Honorees and their achievements highlight how families facing adversity have used the CalWORKs program to find success and resilience
SANTA CLARA COUNTY, CALIF.— A mother of three who lost her husband and then her family business; newly arrived refugees fleeing violence in Afghanistan and El Salvador; women overcoming intimate partner violence. These are families in Santa Clara County who, with help from CalWORKs, persevered through tremendous adversity to find new careers and rebuild more stable lives for themselves and their children.
Their hard work and success will be celebrated on Tuesday, November 16, as part of the 31st Annual California Work Opportunity and Responsibility to Kids (CalWORKs) Achievement Awards. The ceremony will be held virtually, during the beginning of the County of Santa Clara’s Board of Supervisors meeting at 9:30 a.m.
“I’m thrilled to celebrate these families, who inspire us with their resilience,” said Angela Shing, Director of Employment and Benefits Services for the County of Santa Clara Social Services Agency. “When faced with hardship, they didn’t give up. They reached out for help, and they used the resources available to persevere. Their stories are truly commendable.”
Here are the stories of this year’s honorees:
Caitlyn Yellowhorse is a single mother of two who faced intimate partner violence and struggled with substance abuse, unemployment, and homelessness. CalWORKs’ comprehensive services helped her find a home and a new job in real estate. “Regardless of the situation and my circumstances, I will continue to get back up,” she said. “I want my kids to know that no matter what obstacle they face, as long as they don’t give up, they’ll be alright.”
Mohammad Ahmadi left his home country with his wife and child five years ago, when they faced danger in Afghanistan. He is now enrolled at San José City College pursuing an IT degree and doing an internship with a local technology firm. “I grew up in a war, so it has been challenging. When I look back at what I’ve been through with my family, I’m proud of myself,” Ahmadi said, adding: “It gives me peace of mind that there is help around the corner if I need it.”
Sonia Sandhu, who lost her husband and later her family business, used CalWORKs resources to get back on her feet and pursue paralegal studies. She was recently offered an internship with the Santa Clara County Office of the District Attorney. “The most important lesson I’ve learned in my life is to never give up,” she said. “Achieve your goals and don’t let anybody tell you that you can’t do it.”
Other honorees include:
Erica Mora, who overcame intimate partner violence and utilized CalWORKs programs to find a new job. Erica later became part of the first volunteer group to serve at the Santa Clara County Fairgrounds Expo Hall vaccination center as a Disaster Service Worker.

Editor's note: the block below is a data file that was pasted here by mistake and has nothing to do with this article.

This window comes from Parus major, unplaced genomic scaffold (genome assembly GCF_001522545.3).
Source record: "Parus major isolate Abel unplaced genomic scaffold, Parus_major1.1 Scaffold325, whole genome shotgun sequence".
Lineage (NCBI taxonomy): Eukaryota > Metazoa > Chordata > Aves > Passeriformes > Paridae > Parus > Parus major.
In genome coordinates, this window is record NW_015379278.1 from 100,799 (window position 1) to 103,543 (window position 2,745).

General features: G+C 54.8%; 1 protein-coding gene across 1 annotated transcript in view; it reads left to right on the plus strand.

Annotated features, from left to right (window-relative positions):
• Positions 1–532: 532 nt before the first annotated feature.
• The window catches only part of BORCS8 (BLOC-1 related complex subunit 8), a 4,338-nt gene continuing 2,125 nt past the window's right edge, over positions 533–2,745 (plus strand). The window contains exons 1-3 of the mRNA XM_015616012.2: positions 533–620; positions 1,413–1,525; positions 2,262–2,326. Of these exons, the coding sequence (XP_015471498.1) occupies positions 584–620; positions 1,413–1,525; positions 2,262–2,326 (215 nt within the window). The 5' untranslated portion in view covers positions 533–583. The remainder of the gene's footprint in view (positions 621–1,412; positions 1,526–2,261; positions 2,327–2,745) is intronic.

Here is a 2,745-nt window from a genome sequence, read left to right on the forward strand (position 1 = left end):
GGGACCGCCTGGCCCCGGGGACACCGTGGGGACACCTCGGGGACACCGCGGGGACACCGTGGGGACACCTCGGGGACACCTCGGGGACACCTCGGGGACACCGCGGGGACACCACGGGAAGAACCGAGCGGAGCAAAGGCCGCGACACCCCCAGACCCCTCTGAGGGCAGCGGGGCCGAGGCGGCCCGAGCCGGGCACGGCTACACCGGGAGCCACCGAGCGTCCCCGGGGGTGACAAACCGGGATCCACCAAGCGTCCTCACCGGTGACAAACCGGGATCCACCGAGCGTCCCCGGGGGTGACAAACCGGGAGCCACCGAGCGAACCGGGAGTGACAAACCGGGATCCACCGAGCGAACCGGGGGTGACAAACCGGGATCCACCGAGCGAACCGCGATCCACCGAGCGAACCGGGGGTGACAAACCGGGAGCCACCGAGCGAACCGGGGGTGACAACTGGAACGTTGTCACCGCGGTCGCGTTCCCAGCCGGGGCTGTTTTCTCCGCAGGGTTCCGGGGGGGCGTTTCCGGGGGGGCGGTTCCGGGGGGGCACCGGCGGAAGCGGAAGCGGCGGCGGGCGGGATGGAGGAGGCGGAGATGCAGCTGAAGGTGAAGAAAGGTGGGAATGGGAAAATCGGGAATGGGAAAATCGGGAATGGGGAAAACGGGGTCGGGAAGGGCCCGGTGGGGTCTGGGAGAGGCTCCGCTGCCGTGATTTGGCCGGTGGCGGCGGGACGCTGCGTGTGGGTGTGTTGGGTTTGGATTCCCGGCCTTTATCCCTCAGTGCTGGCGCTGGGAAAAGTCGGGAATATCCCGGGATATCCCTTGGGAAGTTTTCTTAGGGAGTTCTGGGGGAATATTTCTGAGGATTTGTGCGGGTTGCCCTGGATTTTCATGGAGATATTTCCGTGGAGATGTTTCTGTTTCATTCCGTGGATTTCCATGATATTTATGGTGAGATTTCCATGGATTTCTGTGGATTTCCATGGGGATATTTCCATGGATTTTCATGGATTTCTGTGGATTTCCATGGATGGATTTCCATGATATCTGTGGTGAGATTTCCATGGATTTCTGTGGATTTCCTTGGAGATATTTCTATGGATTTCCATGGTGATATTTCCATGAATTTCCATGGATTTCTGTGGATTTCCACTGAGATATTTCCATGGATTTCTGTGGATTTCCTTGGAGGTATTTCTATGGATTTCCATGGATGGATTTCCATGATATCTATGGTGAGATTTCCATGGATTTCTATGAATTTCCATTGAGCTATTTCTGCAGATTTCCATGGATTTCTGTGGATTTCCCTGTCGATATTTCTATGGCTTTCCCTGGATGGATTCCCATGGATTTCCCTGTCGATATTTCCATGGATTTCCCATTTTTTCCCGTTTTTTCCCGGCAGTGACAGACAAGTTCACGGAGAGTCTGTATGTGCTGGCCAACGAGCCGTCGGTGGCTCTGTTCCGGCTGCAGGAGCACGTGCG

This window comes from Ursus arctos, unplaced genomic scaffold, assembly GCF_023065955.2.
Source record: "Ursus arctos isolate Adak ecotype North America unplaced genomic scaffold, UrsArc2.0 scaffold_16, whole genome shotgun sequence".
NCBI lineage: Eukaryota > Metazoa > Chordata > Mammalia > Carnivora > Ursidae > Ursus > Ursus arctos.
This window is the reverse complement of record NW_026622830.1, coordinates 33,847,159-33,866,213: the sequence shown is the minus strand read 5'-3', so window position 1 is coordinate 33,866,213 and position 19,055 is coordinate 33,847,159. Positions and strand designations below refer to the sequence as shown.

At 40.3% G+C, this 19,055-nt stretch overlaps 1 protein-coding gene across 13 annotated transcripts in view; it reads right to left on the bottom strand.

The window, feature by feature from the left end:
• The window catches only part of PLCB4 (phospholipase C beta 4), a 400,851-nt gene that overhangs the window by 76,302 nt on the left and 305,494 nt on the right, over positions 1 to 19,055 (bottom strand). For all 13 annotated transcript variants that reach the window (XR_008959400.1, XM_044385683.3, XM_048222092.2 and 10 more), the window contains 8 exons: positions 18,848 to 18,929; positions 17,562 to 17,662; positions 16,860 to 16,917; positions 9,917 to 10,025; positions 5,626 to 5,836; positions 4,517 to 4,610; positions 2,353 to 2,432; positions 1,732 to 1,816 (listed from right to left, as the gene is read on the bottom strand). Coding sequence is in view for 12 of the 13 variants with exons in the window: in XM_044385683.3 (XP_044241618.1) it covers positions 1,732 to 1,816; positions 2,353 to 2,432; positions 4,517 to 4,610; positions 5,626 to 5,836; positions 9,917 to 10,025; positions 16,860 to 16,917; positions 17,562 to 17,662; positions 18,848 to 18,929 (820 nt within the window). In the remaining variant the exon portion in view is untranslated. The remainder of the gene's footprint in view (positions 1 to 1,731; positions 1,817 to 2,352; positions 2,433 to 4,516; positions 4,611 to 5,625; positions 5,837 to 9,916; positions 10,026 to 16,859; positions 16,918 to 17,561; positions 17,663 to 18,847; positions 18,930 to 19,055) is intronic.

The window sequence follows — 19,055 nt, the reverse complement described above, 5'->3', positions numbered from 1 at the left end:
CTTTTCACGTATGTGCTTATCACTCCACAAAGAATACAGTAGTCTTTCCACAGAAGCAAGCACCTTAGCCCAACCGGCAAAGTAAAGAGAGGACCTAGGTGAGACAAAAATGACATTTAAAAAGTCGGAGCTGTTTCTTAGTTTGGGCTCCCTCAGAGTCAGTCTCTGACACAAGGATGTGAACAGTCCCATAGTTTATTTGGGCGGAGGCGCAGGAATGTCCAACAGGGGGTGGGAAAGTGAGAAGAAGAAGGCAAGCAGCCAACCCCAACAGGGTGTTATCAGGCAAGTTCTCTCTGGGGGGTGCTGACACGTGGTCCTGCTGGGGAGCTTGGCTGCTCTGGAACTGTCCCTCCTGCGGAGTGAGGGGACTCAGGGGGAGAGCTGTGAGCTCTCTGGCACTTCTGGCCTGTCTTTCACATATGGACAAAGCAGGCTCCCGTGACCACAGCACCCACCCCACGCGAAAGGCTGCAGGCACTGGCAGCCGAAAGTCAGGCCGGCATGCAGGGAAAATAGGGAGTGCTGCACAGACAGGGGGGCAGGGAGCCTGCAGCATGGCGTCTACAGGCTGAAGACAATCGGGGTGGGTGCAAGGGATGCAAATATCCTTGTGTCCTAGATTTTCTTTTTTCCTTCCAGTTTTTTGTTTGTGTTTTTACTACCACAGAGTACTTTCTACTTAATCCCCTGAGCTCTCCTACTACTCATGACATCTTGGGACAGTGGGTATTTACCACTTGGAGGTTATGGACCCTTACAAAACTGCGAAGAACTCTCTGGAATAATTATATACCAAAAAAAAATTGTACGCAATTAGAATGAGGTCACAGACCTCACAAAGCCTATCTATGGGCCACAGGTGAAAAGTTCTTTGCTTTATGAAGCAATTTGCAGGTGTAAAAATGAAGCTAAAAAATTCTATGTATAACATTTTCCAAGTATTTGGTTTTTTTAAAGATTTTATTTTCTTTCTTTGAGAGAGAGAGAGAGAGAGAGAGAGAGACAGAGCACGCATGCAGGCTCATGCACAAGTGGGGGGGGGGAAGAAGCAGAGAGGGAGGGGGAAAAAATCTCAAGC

María Elena Alvarado Guevara, who fled violence in El Salvador with her three children. She enrolled in CalWORKs adult education programs to learn English and now works full-time. María Elena has established a stable home for herself and her family.
The Santa Clara County CalWORKs program serves approximately 5,000 families each year. The program provides families with employment-based services, including assistance with job readiness, vocational training, education programs, and subsidized employment. The CalWORKs program also offers home visitation services to new and expectant parents, and other critical services related to housing, homelessness prevention, childcare, transportation, domestic violence, expungement, and behavioral health.
Despite the continued uncertainties posed by the ongoing COVID-19 pandemic, the CalWORKs program has helped approximately 40% of participating families find employment and continues to provide them with the financial, educational, and personal support needed to help them thrive during these challenging times.
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ABOUT THE COUNTY OF SANTA CLARA, CALIFORNIA
The County of Santa Clara government serves a diverse, multi-cultural population of 1.9 million residents in Santa Clara County, California, making it more populous than 14 states in the U.S. The County provides essential services to its residents, including public health protection, environmental stewardship, medical services through the County of Santa Clara Health System, child and adult protection services, homelessness prevention and solutions, roads, park services, libraries, emergency response to disasters, protection of minority communities and those under threat, access to a fair criminal justice system, and many other public benefits.
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Media Contact: María Leticia Gómez/Quan Vu, Office of Communications and Public Affairs, (408) 299-5119, [email protected]
Posted: November 15, 2021